Democratic capitalism for online education
With the COVID-19 outbreak leading to widespread school closures, online education is more important than ever. But have you ever considered the fact that in online education, every student also generates teaching materials? As students take courses, their data are constantly being used to train and improve the machine learning models that underpin education services. However, while teachers can expect to be paid for their valuable work, students using online platforms receive no remuneration. What if this were to change?
A tool for solving this problem exists, and it has already been tested. Louis Kelso, the creator of the Employee Stock Ownership Plan, also developed the Consumer Stock Ownership Plan (CSOP), a method of corporate financing that enables consumers to buy an ownership interest in companies that consumers typically rely on. The CSOP, pioneered in the late 1950s and early 1960s to help farmers acquire essential chemical fertilizer at near production costs, is ideally suited for the digital age, for two reasons:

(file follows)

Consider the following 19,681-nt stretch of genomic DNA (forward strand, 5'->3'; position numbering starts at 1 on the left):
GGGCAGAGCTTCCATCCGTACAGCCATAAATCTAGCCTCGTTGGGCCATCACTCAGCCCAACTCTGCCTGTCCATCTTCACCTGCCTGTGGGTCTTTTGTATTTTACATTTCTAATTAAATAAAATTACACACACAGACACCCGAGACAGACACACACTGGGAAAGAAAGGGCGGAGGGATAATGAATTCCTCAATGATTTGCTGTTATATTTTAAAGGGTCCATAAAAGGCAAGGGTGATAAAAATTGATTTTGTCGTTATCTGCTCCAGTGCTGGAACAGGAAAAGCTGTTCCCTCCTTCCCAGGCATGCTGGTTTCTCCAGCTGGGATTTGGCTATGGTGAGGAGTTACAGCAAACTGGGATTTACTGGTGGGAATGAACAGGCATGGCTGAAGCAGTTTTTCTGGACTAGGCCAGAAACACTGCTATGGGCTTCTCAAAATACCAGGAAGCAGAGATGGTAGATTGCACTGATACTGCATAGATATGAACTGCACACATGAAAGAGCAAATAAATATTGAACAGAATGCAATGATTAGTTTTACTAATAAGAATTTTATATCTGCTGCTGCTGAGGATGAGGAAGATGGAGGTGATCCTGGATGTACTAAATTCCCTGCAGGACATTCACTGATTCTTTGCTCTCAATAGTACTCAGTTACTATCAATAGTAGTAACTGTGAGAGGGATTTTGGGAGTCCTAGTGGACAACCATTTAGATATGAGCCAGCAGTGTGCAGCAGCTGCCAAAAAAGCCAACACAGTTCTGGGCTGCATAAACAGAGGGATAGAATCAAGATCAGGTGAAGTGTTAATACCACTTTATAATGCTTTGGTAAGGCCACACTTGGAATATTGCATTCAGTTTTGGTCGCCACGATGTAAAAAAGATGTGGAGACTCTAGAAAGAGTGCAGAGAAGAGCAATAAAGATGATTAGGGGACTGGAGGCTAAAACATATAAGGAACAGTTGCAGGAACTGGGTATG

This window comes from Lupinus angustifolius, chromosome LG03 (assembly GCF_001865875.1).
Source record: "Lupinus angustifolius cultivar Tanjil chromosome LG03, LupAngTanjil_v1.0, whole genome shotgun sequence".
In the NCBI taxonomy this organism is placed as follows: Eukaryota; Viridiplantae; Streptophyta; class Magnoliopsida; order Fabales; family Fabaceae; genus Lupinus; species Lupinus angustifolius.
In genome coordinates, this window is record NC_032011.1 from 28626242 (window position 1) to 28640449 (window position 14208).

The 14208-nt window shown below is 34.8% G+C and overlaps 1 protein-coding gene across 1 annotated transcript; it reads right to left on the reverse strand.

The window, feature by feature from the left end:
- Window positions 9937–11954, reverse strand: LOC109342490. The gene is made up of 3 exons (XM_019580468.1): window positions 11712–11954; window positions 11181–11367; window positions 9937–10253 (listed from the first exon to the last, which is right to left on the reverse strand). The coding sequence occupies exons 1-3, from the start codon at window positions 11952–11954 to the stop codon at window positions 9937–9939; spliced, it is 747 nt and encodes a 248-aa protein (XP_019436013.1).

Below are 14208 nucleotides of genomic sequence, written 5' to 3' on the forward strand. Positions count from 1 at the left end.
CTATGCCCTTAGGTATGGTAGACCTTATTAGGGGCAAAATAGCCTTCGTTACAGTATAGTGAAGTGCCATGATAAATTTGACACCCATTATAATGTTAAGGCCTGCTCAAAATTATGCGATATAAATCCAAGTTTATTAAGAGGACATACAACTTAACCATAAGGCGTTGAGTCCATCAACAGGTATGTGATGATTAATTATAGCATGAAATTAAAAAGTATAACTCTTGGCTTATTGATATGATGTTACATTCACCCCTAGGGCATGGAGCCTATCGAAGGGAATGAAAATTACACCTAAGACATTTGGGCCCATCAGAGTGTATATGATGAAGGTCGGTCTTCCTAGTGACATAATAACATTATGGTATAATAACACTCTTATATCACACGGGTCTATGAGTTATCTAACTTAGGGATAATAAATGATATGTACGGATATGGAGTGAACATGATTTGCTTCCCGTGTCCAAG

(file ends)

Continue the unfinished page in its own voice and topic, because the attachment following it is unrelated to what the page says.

First, consumers rely heavily on a few dominant online platforms, as is also the case in online education. Platforms such as Zoom, Google for Education and Microsoft Teams are the backbone of this sector. During the COVID-19 pandemic, these platforms have been serving millions of schoolchildren and professionals. We argue that students (or their parents) should be allowed to buy an ownership interest in the online education platforms they use, rather than just paying for courses.
Second, by participating in courses, students provide the data that fuel AI models, thereby paving the way for exponential improvements in educational materials and generating profits for companies such as Zoom, Google, Microsoft. With the CSOP, students would benefit from their data not only directly, through data ownership, but also through dividends.